If we go on quoting at this rate, we brought them out to pluck the tender grass we have not started from the hut. upon the green banks beyond. Often from the brow above, or from behind the ivy To say the truth, we are in no hurry, screen, we have watched their ' red gar- and neither, we suspect, upon many ment stealing through the boughs, follow- occasions were the Stuarts, indomi. ed by their liule pair drawing their slender table huntsmen as they are. What legs daintily through the wet dew, and though at night the river swept with turning their large velvet ears to catch the sound of thunder below, making every passing sound upon the breeze as it the solid rock vibrate to its deep brought the hum of the water, or the crow foundation,—what though the wind of the distant cock—now trotting before, now lingering behind their dam, now swept mightily down the ravine, nestling togetier, now starting off as the swaying the trees like saplings, and gale suddenly rustled the leaves behind threatening to tear them away, what them—then listening and re-uniting in a though the windows of heaven were timorous plump, pricking their ears, and open, and the deluge came down, and bobbing their little black noses in the the bark of the hill-fox sounded wind, -then, as the doe dropped on her sharp above the roaring of the water knees in the moss, and laid her side on and the wood,-yet within that little the warm spot where the morning sun bothy that rests upon the face of the glanced in through the branches, they craig, the wearied huntsmen slept back, and running round in little circles, peacefully; and in the morning, says uttering that soft, wild, plaintive cry like one of them,—“I was awakened as the treble note of an accordion, till, weary usual by the whistle of the robin in of their sport, they lay down at her side, the bird-cherry, and the sharp note of and slept while she watched as only a the blue bonnet sharpening his little mother can. No marvel it was that they saw on the top of the bolly. I went loved that safe and fair retreat, with all out to the narrow terre-plain over the its songs and flowers, its plenty and re- craig. The wind was gone, and the pose. All around was sweet, and beautiful, and abundant, such as the poetical sun smiling on the still leaves and imagination of the painter can rarely dewy grass—the flood-torrent of the compose, and never, unless like Salvator river dancing and laughing in its light, he has lived in the wilderness with its and the calm bright air breathing free denizens. Upon the summit above with the sweet perfume of the damp the craig there was a broad and verdant plants, and all the freshness and terrace surrounded by ivied pines and fea- fragrance of the forest wilderness.” thering birches, and upon a little green We back it against the forest of glade in the midst grew two of the most Ardennes ! beautiful objects ever produced by art or nature. These were a pair of twin thorns What! you say—do you call it humane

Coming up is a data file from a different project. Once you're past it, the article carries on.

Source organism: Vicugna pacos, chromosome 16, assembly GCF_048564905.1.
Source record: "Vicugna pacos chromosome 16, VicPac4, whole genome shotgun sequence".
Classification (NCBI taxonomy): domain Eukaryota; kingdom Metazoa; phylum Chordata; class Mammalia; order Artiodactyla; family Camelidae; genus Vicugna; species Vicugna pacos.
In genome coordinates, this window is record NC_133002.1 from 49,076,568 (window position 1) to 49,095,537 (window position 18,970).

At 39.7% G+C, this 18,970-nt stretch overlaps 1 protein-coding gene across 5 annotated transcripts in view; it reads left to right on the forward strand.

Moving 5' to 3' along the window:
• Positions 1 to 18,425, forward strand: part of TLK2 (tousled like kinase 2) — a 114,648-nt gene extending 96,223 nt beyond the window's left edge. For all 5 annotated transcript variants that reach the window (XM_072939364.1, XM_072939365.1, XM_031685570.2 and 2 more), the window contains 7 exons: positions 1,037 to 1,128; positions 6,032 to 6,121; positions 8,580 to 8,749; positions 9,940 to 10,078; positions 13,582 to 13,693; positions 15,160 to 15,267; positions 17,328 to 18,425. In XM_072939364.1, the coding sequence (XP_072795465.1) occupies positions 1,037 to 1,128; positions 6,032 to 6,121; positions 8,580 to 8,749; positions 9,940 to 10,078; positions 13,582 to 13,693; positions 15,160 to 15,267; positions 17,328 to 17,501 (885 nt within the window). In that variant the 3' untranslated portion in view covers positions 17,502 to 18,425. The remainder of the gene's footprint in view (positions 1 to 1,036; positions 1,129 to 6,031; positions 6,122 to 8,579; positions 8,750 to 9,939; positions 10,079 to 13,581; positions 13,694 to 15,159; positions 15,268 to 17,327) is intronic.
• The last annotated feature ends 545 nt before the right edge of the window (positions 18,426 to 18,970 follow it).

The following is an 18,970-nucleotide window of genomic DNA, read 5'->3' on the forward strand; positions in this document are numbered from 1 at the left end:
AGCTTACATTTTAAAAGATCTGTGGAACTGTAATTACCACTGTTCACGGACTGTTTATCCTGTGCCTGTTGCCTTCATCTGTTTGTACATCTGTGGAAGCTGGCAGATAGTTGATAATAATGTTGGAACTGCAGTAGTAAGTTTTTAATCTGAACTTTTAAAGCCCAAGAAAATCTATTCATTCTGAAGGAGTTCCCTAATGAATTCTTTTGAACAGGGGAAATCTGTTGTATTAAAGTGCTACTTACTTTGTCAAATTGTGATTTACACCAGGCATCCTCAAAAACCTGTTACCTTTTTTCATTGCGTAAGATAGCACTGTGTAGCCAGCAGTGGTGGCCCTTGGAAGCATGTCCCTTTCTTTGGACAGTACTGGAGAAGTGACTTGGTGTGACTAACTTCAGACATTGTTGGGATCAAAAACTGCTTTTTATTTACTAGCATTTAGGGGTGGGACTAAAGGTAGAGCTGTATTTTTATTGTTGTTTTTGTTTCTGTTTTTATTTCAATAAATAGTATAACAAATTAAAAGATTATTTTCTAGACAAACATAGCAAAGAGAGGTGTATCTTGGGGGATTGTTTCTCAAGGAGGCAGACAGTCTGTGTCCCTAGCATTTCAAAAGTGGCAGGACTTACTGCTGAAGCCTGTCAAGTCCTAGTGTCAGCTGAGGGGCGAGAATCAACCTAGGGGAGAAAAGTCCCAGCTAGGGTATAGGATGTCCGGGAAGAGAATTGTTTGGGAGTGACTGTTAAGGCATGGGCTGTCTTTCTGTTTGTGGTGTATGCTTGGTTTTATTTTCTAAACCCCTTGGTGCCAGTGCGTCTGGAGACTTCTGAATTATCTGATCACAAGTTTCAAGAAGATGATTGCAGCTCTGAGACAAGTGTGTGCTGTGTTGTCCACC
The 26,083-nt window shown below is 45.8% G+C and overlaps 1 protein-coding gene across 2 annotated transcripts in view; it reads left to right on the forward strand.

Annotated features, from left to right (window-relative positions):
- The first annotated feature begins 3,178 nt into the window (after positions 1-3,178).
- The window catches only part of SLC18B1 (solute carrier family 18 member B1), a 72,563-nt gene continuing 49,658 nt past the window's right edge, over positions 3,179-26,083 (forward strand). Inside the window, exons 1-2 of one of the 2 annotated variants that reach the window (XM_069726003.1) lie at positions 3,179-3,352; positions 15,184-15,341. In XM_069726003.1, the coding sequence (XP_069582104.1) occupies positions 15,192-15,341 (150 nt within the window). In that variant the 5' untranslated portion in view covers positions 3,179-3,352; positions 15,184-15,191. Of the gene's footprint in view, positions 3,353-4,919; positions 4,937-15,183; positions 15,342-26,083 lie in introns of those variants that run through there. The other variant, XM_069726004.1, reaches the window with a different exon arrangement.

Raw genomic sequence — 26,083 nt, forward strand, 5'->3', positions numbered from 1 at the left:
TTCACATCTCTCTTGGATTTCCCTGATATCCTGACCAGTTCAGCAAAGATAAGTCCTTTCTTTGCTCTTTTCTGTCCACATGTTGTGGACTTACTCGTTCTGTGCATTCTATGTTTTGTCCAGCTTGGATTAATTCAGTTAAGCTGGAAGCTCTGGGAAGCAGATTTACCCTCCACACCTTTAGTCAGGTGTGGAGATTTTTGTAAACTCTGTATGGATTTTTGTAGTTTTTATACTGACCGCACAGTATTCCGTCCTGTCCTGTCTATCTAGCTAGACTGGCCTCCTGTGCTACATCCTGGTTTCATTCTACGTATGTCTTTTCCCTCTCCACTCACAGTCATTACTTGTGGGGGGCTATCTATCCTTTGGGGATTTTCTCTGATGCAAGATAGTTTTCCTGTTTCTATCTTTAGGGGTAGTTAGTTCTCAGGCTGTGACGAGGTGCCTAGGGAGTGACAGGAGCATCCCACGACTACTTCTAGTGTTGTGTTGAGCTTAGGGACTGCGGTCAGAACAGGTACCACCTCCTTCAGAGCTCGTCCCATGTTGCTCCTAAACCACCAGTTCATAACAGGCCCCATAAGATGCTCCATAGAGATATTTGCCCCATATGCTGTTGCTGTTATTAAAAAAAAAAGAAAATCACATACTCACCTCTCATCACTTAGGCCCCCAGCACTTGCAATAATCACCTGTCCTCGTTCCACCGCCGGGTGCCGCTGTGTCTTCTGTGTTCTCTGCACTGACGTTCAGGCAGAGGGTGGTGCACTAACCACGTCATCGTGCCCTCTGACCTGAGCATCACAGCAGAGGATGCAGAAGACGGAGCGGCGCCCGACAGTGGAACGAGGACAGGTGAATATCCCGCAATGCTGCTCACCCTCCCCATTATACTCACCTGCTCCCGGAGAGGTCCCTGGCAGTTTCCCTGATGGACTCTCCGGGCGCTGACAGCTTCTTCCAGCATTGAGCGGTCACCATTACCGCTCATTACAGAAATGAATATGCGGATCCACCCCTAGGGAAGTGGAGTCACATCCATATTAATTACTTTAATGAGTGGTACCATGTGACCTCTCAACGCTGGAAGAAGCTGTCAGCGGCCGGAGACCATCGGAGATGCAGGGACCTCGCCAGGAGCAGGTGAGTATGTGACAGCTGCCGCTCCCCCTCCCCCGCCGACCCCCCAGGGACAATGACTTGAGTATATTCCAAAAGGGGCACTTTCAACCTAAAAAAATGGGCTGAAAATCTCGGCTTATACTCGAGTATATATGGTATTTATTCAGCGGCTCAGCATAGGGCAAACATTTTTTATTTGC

Every true hunter is humane. exactly similar in size, age, and form, and standing about three yards from each to persecute the unfortunate stag, the other: their stems as straight as shafts, monarch of the wilds, to the death ? and their round and even heads like vast

to drive rifle-bullets into the target bushes of wild thyme, but each so over- of the harmless roe? to murder otters grown with ivy and woodbine, that their by the dozen, and to slaughter seals,

a mess

by the score? Indubitably we do. are not at all unlikely to join in a Let us reason a little upon this. Yes. general St. Bartholomew of the sparterday, you recollect that you dined rows. Do you venture to retort upon upon very juvenile veal, smothered in us? Do you think we take lise unne

of dingy vegetable matter cessarily, or that we are base enough which we apprehend to have been to use our weapons until the quarry sorrel, after the beastly fashion of the has reached its prime ? No calf or Gauls. Posterior to that, you de- fawn ever fell" by hand of the voured the larger moiety of a duckling. genuine hunter-no cheeper or pout This morning we saw you, with our ever sullied the interior of the sportsown eyes, regaling yourself at the man's bag. Not until the better part club, between the intervals of muffin; of his life has been run, -till his with what assuredly were cutlets of muscles are hard as iron, his slot deep, lamb. After all this, can you have and his branches towering on the the face to stand up and defend your beam,—not until he has lived and own humanity ? For how many days loved, do we strike down, as if with had the sun dawned upon that luck. lightning and painless death, the less calf, the mangled fragments of great hart in the middle of the wilderwhich upon your platter rather re ness. But to all innocent things—to sembled the rags of a kid-glove, the harmless indwellers of the forest and than food meet for the stomach moor, the true hunter is a guardian of a Christian ? How long had and a friend. The strong man is ever the feeble quackle of a Draco been brave, and none but the strong can heard round the row of peas pass to where the herds of the moun. near which he unsuspiciously per- tain dwell. ambulated, little dreaming how much One more scene at the Hut, and we the pods thereof were mixed up shall illustrate this subject further. with his future destiny? How many

"But though our bothie was far from reraces were run upon the meadow by sembling the Peri Paribanou's cell

, or the that perished daughter of the sheep? rock-palace where the old kaiser keeps Three infantine lives cut off simply his court in the bowels of the Unterberg for your sole gormandizing! This is we loved it, not only for its bucks and but a slight case. Set you down to a stags, and all its greenwood cheer, but for rook-pie, and you will engulf a dozen the love of nature by which it was surunfortunates before you bury your

rounded. Beyond its' vert and venison, visage in the pewter. Pay for you at there was a world of life and interest for Blackwall , and the white bait will dis- those who had the eye to mark, and the

heart to read its book. On every side we appear by the thousand. It is in vain